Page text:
(h/t to Tom Garrett over at Archival Digital Issues.)
Karen Koyle sez:
There is evidence that many individuals and organizations in the library world do not support the work taking place to develop a next generation of the library cataloging rules. The authors describe the tensions existing between those advocating an incremental change to cataloging process and others who desire a bolder library entry into the digital era.
Libraries have lost their place as primary information providers, surpassed by more agile (and in many cases wealthier) purveyors of digital information delivery services. Although libraries still manage materials that are not available elsewhere, the library’s approach to user service and the user interface is not competing successfully against services like Amazon or Google. If libraries are to avoid further marginalization, they need to make a fundamental change in their approach to user services. The library’s signature service, its catalog, uses rules for cataloging that are remnants of a long departed technology: the card catalog. Modifications to the rules, such as those proposed by the Resource Description and Access (RDA) development effort, can only keep us rooted firmly in the 20th, if not the 19th century. A more radical change is required that will contribute to the library of the future, re-imagined and integrated with the chosen workflow of its users.
NYC has a splendid main public library (on 42nd Street) and good-ish branch libraries. But I haven’t noticed any modernization in the past years, in the sense this writer is referring to.
In his speech yesterday, Bernie Sanders spoke of (and I am paraphrasing here) he spoke of needing his fellow citizens to back him up so that he could represent us.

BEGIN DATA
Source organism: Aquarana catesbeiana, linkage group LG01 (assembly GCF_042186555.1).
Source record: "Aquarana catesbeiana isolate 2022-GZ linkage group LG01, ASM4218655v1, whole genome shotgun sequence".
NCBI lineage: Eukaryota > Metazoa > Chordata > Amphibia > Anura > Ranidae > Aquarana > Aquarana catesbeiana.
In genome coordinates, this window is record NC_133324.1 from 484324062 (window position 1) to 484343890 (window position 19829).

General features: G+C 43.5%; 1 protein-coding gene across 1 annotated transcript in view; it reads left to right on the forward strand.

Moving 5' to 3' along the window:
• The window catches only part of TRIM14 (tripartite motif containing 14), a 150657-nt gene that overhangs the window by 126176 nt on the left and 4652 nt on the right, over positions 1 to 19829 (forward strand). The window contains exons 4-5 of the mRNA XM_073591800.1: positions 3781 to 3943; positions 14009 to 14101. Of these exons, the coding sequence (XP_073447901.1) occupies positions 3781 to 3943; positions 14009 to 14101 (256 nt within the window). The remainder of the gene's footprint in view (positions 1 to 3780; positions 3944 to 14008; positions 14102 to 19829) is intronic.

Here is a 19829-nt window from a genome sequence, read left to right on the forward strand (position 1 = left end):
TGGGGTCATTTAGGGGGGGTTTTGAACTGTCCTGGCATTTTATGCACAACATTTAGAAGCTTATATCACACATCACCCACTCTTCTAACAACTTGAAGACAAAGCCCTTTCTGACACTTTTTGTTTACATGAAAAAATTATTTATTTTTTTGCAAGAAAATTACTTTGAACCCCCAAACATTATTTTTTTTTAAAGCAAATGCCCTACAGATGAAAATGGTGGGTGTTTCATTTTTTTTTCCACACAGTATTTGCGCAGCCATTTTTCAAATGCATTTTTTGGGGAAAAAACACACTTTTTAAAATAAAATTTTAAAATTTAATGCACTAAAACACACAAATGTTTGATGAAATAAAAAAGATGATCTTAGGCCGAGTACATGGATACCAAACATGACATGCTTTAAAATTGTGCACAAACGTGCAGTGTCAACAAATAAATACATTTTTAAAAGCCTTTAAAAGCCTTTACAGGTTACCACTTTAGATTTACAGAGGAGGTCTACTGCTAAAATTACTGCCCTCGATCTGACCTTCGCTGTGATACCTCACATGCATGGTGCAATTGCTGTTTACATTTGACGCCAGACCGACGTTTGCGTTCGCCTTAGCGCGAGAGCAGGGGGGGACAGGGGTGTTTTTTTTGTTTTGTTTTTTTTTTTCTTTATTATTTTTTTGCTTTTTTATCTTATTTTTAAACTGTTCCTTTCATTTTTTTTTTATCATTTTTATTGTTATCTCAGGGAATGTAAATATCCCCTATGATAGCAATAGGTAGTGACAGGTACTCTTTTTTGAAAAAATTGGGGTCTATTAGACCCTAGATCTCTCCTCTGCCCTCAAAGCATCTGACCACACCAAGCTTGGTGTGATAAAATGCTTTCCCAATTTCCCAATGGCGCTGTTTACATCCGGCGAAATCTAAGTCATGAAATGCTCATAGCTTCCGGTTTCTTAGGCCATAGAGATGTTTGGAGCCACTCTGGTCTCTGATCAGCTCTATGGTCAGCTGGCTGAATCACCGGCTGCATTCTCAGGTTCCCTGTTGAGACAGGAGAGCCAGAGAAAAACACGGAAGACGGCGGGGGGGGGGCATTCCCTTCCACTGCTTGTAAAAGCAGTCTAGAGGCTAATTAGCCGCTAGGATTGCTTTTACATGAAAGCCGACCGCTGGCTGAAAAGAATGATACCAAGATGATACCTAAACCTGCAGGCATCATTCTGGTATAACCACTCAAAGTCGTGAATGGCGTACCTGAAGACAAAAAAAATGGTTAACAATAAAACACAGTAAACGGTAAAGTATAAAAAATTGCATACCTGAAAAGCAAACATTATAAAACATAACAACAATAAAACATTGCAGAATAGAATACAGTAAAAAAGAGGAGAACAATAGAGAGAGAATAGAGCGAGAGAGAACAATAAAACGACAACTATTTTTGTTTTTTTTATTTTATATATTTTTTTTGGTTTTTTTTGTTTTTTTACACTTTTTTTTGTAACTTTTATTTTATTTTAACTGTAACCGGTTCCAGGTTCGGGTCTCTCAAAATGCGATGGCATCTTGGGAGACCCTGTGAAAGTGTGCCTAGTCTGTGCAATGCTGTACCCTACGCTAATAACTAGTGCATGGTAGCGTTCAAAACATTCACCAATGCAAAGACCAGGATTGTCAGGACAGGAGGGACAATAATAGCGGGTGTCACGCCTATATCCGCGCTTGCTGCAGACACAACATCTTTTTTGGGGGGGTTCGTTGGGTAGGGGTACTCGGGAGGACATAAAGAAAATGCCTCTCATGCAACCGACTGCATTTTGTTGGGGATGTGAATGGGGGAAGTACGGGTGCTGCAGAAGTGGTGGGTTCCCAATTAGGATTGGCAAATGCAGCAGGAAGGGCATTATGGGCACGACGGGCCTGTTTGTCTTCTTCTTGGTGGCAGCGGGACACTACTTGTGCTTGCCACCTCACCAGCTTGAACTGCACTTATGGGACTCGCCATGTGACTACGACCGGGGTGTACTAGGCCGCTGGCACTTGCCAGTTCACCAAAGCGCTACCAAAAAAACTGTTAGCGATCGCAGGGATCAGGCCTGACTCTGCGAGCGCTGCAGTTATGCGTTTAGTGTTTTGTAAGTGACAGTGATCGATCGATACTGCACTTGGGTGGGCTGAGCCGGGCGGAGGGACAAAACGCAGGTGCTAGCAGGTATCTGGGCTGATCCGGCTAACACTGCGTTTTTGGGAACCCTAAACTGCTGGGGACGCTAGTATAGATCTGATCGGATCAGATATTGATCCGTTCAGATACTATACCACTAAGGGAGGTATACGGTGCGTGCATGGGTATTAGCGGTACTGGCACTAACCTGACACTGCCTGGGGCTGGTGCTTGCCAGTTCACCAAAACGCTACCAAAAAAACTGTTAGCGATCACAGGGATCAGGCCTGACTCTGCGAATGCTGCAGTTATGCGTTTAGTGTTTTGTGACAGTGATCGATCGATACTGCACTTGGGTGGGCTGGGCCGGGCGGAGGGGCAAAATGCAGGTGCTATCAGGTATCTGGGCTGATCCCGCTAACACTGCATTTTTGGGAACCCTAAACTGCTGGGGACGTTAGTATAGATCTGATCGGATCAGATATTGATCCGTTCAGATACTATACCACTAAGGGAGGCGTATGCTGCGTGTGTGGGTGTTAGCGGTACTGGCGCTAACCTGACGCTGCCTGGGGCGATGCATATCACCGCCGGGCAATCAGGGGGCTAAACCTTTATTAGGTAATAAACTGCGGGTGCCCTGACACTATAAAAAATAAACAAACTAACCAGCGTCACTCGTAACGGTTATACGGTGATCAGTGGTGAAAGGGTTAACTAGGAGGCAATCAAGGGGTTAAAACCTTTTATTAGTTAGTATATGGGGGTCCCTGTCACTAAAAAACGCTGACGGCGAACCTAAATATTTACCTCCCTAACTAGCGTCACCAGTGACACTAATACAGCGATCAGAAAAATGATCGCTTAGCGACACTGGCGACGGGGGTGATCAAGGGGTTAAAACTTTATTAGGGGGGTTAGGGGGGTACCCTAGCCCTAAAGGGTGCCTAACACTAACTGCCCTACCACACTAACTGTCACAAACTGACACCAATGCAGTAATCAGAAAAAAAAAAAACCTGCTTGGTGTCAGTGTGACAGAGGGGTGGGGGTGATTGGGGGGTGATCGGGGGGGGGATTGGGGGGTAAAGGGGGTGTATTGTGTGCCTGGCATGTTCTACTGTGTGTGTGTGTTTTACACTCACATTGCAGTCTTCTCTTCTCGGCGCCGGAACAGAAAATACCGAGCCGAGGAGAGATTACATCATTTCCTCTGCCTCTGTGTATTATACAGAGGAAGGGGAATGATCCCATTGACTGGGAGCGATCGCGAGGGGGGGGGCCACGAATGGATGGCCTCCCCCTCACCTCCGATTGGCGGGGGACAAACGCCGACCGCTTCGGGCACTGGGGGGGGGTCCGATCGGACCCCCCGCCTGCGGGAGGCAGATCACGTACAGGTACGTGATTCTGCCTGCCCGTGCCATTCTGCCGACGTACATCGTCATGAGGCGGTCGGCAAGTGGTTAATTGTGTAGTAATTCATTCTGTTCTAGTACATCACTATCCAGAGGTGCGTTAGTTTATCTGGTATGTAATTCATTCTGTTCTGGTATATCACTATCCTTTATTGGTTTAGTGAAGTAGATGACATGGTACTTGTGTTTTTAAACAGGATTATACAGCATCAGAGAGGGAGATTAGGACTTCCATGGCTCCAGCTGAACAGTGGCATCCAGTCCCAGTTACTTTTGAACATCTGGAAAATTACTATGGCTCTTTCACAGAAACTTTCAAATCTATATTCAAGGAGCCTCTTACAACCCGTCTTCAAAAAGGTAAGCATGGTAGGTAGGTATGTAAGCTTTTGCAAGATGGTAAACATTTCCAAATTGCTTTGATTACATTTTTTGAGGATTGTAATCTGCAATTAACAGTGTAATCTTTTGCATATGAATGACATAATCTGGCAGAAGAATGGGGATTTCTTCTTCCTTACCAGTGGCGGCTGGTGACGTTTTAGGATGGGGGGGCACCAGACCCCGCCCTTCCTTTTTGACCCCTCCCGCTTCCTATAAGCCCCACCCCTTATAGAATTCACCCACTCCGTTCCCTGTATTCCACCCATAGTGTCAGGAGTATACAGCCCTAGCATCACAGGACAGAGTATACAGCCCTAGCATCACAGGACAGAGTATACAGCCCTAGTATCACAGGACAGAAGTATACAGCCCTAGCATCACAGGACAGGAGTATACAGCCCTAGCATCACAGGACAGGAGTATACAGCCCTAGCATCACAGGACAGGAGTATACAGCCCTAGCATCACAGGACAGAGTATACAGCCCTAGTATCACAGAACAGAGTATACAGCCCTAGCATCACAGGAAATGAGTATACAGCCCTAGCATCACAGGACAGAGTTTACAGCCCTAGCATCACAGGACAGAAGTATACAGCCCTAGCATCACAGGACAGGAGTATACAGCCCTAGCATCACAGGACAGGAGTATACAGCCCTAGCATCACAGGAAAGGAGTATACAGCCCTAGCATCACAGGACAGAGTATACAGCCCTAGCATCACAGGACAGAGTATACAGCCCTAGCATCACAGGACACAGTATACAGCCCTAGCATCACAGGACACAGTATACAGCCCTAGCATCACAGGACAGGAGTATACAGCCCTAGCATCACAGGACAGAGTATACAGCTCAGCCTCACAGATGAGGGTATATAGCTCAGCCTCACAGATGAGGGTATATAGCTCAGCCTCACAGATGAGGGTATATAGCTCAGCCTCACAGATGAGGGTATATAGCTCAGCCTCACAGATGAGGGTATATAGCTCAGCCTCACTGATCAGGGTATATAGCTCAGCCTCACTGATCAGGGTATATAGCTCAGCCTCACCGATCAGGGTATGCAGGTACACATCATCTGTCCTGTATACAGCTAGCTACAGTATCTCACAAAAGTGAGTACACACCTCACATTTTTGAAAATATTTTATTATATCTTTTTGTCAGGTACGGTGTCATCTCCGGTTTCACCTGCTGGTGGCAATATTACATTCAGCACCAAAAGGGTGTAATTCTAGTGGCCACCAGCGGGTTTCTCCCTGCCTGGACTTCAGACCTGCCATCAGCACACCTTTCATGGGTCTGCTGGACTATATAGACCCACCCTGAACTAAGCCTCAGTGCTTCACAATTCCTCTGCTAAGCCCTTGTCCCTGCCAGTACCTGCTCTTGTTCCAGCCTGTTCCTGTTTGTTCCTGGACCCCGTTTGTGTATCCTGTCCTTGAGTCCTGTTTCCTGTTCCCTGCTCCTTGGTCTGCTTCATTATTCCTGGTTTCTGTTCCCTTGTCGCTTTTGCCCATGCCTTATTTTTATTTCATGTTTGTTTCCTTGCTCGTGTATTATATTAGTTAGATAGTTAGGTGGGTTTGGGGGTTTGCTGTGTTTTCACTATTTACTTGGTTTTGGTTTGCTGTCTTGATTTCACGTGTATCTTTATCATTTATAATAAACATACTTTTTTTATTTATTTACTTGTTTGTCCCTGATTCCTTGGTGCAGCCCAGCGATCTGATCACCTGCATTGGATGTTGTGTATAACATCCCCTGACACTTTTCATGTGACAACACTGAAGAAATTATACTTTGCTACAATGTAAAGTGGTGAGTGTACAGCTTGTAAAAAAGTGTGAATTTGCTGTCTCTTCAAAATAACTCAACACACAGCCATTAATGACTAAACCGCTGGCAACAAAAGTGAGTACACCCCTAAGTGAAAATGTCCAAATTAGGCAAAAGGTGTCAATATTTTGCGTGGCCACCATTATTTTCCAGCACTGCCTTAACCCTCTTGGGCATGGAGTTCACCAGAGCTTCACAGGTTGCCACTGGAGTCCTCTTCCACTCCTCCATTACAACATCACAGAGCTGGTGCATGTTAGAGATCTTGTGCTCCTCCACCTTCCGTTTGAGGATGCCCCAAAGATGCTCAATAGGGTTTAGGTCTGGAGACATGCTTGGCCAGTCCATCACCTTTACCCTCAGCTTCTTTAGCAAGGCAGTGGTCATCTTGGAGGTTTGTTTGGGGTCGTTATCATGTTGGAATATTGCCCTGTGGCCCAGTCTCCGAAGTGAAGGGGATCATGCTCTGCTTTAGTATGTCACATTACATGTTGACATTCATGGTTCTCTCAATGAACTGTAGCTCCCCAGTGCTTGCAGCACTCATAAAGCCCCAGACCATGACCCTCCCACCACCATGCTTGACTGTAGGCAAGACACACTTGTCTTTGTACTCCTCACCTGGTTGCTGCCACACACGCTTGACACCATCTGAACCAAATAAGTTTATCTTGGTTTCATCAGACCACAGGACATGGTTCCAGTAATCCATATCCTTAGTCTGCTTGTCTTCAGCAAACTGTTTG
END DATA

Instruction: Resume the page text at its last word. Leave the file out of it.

Representing your constituents is a power in and of itself.
We have certainly seen and felt the power of those who represent the rich and powerful in this country. Their constituents pay a great deal of attention to their representatives.
Our guys? Not so much. And often for very good reason. The dynamic, for one thing, is very different. The rich constituents are used to succeeding, they truly do buy governmental power.
We may convince some reps of our POV, but we usually don’t have the means or sometimes even the skills, to transfer our power as citizens to our representatives in a way they can use to counter the power of the other constituency.
I am speaking literally here. Power is not an abstract thought, it is a real force in this universe, and we all have it whether we abuse it, use it, hide it or throw it away, don’t matter.
Anyway, I give Bernie credit for knowing where his power comes from. He knows it viscerally. There are probably some others in Congress, and in state and local government now who know that the same way.
I am heartened that me and my fellow citizens are now aware, in whatever capacity we have, that this kind of power may take longer to amass, but once people are brought together, the represented supporting and informing the representative, and the representative allowing that power to come forth, to truly represent the former, there is no power that can withstand it.